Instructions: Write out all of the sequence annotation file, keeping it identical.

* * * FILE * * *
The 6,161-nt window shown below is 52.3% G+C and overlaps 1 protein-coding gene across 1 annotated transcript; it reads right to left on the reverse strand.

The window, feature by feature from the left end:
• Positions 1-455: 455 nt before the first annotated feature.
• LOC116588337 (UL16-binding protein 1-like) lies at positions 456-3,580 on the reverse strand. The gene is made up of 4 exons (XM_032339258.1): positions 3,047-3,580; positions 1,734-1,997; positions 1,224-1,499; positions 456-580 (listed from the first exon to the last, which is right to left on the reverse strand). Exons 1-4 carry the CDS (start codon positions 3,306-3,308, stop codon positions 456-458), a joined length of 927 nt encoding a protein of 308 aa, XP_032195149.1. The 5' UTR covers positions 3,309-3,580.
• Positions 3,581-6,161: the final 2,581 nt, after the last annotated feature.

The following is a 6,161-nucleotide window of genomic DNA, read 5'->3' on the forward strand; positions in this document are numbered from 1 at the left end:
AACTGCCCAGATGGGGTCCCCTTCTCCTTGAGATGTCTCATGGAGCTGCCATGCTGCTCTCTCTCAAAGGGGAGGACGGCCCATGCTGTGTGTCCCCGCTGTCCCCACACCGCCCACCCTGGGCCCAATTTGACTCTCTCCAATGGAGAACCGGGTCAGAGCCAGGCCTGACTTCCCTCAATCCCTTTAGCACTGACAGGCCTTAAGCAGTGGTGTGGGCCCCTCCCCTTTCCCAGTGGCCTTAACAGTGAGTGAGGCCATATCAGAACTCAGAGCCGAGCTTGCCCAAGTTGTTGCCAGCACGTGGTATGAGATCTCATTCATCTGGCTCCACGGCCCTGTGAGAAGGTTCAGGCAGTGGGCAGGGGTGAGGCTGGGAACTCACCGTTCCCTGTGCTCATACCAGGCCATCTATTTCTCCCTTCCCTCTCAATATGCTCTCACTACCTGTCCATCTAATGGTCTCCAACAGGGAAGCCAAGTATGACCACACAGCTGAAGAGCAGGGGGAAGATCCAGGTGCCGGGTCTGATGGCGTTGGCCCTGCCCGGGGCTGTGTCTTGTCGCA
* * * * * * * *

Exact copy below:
The 6,161-nt window shown below is 52.3% G+C and overlaps 1 protein-coding gene across 1 annotated transcript; it reads right to left on the reverse strand.

The window, feature by feature from the left end:
• Positions 1-455: 455 nt before the first annotated feature.
• LOC116588337 (UL16-binding protein 1-like) lies at positions 456-3,580 on the reverse strand. The gene is made up of 4 exons (XM_032339258.1): positions 3,047-3,580; positions 1,734-1,997; positions 1,224-1,499; positions 456-580 (listed from the first exon to the last, which is right to left on the reverse strand). Exons 1-4 carry the CDS (start codon positions 3,306-3,308, stop codon positions 456-458), a joined length of 927 nt encoding a protein of 308 aa, XP_032195149.1. The 5' UTR covers positions 3,309-3,580.
• Positions 3,581-6,161: the final 2,581 nt, after the last annotated feature.

The following is a 6,161-nucleotide window of genomic DNA, read 5'->3' on the forward strand; positions in this document are numbered from 1 at the left end:
AACTGCCCAGATGGGGTCCCCTTCTCCTTGAGATGTCTCATGGAGCTGCCATGCTGCTCTCTCTCAAAGGGGAGGACGGCCCATGCTGTGTGTCCCCGCTGTCCCCACACCGCCCACCCTGGGCCCAATTTGACTCTCTCCAATGGAGAACCGGGTCAGAGCCAGGCCTGACTTCCCTCAATCCCTTTAGCACTGACAGGCCTTAAGCAGTGGTGTGGGCCCCTCCCCTTTCCCAGTGGCCTTAACAGTGAGTGAGGCCATATCAGAACTCAGAGCCGAGCTTGCCCAAGTTGTTGCCAGCACGTGGTATGAGATCTCATTCATCTGGCTCCACGGCCCTGTGAGAAGGTTCAGGCAGTGGGCAGGGGTGAGGCTGGGAACTCACCGTTCCCTGTGCTCATACCAGGCCATCTATTTCTCCCTTCCCTCTCAATATGCTCTCACTACCTGTCCATCTAATGGTCTCCAACAGGGAAGCCAAGTATGACCACACAGCTGAAGAGCAGGGGGAAGATCCAGGTGCCGGGTCTGATGGCGTTGGCCCTGCCCGGGGCTGTGTCTTGTCGCA